Nearby Attractions to Poe Valley State Park
Information about Poe Valley State Park’s nearby attractions is available from the Central Pennsylvania Convention and Visitors Bureau.
Explore the Area
Poe Valley State Park is near several small communities, including Coburn, Spring Mills, and Millheim, which offer some places to eat, shop, and relax.
Learn about some of the area businesses and things to do from the Bellefonte Area Chamber of Commerce.
Nearby State Parks and Forests
Poe Valley State Park is close to two state parks and one state forest, where visitors can enjoy recreation, education, and other activities.
Poe Paddy State Park
Poe Paddy State Park is at the confluence of Big Poe Creek and Penns Creek, a trout angler’s paradise featuring the nationally recognized green drake mayfly hatch in June. Hikers enjoy the Mid State Trail.
Other recreational activities include picnicking, hunting, and camping.
Bald Eagle State Forest
The 193,424-acre Bald Eagle State Forest lies in the beautiful ridge and valley section of the state and is adjacent to Bald Eagle State Park. The forest district is dominated by a series of sandstone ridges, some of which reach heights of 2,300 feet above sea level.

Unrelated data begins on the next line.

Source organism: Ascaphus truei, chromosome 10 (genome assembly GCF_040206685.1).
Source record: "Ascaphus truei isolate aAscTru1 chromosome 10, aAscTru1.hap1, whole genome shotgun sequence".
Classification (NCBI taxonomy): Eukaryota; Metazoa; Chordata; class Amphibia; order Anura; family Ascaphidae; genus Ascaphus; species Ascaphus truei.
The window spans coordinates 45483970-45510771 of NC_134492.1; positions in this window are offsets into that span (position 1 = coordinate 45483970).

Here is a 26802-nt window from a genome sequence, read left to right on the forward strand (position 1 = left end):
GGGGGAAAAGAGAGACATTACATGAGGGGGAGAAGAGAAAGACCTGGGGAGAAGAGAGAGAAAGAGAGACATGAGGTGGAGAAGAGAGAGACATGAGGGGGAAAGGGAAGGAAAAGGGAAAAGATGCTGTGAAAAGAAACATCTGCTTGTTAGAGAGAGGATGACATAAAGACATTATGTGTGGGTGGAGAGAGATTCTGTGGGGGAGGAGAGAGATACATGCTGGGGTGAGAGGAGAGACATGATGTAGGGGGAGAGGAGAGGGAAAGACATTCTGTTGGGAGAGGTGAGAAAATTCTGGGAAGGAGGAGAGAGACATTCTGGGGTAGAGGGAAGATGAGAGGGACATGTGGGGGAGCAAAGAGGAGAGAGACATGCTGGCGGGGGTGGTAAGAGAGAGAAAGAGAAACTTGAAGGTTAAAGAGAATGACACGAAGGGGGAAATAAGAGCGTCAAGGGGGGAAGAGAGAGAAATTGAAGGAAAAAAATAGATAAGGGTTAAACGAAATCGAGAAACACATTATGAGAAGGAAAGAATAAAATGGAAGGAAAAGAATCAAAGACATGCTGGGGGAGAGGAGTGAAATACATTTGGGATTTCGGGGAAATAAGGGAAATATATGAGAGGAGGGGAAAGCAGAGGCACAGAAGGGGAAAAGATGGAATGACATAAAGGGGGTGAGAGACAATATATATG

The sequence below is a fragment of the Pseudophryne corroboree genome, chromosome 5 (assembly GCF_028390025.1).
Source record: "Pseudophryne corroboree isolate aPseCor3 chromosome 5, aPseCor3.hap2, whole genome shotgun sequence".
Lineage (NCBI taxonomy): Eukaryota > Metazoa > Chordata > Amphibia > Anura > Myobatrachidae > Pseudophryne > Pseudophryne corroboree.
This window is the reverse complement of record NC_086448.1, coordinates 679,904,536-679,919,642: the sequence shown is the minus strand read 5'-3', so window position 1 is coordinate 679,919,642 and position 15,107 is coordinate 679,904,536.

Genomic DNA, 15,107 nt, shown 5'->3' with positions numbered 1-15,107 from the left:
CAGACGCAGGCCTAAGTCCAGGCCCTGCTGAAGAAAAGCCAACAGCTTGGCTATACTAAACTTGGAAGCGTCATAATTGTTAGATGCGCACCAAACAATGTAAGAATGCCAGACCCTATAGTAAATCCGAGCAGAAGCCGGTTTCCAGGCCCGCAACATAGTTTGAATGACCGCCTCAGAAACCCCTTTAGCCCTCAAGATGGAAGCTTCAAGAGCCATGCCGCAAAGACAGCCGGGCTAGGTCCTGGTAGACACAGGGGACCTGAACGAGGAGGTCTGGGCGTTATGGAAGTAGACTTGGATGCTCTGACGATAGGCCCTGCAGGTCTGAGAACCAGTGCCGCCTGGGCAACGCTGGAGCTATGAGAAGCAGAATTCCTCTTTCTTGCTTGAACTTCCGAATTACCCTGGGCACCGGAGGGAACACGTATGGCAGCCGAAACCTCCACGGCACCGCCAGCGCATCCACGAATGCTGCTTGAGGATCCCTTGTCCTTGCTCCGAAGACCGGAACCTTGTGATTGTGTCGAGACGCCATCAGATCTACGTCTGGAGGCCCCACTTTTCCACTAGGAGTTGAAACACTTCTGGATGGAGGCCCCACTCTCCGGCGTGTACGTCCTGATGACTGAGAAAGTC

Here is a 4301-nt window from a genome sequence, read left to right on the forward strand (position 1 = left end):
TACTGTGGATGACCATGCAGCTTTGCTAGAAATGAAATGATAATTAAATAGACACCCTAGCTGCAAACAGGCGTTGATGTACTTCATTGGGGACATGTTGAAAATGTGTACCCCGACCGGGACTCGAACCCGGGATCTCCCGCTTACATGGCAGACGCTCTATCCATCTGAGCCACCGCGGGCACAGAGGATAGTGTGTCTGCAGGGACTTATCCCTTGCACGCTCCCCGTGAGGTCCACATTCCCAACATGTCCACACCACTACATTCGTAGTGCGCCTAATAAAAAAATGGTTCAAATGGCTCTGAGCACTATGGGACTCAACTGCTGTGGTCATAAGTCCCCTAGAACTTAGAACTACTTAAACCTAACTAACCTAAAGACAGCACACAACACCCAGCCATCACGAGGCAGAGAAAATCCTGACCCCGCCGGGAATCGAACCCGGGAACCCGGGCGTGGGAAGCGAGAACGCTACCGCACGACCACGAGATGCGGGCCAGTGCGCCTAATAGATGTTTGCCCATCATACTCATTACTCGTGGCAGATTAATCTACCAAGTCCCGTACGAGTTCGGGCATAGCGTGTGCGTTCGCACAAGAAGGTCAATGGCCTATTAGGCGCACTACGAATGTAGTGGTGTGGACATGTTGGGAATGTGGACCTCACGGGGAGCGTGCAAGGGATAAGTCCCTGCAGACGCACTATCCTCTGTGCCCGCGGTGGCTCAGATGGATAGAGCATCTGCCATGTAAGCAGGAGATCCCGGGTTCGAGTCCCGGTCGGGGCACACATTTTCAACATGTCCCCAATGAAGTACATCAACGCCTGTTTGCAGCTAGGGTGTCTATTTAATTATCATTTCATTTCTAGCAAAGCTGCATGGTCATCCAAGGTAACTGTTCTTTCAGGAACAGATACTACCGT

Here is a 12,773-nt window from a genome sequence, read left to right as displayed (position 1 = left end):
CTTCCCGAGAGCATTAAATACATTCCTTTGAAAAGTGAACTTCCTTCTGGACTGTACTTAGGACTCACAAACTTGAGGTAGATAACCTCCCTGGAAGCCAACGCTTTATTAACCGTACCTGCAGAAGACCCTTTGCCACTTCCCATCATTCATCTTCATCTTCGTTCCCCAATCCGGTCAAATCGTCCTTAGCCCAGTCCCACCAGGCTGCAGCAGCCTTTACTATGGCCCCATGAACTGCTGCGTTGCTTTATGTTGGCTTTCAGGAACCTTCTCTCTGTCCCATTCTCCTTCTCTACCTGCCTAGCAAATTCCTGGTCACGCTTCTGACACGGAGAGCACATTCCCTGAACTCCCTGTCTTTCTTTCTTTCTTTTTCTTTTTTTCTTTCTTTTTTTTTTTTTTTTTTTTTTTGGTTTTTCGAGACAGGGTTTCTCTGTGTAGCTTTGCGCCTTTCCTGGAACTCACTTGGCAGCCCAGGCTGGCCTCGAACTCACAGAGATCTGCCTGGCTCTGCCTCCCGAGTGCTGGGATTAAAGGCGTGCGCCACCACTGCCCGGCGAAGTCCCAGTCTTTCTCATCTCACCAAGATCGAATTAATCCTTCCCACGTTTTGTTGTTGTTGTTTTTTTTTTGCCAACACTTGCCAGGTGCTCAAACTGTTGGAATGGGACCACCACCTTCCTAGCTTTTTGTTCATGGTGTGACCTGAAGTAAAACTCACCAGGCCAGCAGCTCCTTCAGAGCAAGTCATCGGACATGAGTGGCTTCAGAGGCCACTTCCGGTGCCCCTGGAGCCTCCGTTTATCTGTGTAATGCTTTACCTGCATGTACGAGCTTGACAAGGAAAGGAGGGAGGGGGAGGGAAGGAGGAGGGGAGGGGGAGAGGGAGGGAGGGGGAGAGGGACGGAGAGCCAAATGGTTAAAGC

Bald Eagle State Forest offers more than 200 miles of hiking trails, and opportunities for mountain biking, horseback riding, ATV riding, picnicking, fishing, camping, and cross-country skiing.
Penn-Roosevelt State Park
The 41-acre Penn-Roosevelt State Park is in an isolated area of the Seven Mountains region known as the Stone Creek Kettle. While this Centre County park is small in size, it is surrounded by an 80,000-acre block of Rothrock State Forest. Penn-Roosevelt is a good base for those seeking low-density recreation on this vast expanse of public land.
Other Nearby Outdoor Spaces and Natural Places
The White Mountain Wild Area in the Bald Eagle State Forest is not far from the park, offering additional wildlife viewing and recreational opportunities.
Pennsylvania Heritage Areas
Heritage Areas protect, enhance, and promote Pennsylvania’s historic, natural, cultural, and scenic resources.
In the Lumber Heritage Region, roughly 2 million acres of public lands give both wildlife and humans room to roam. Unsurpassed beauty, natural treasures, rich history, and outdoor adventure can be found here.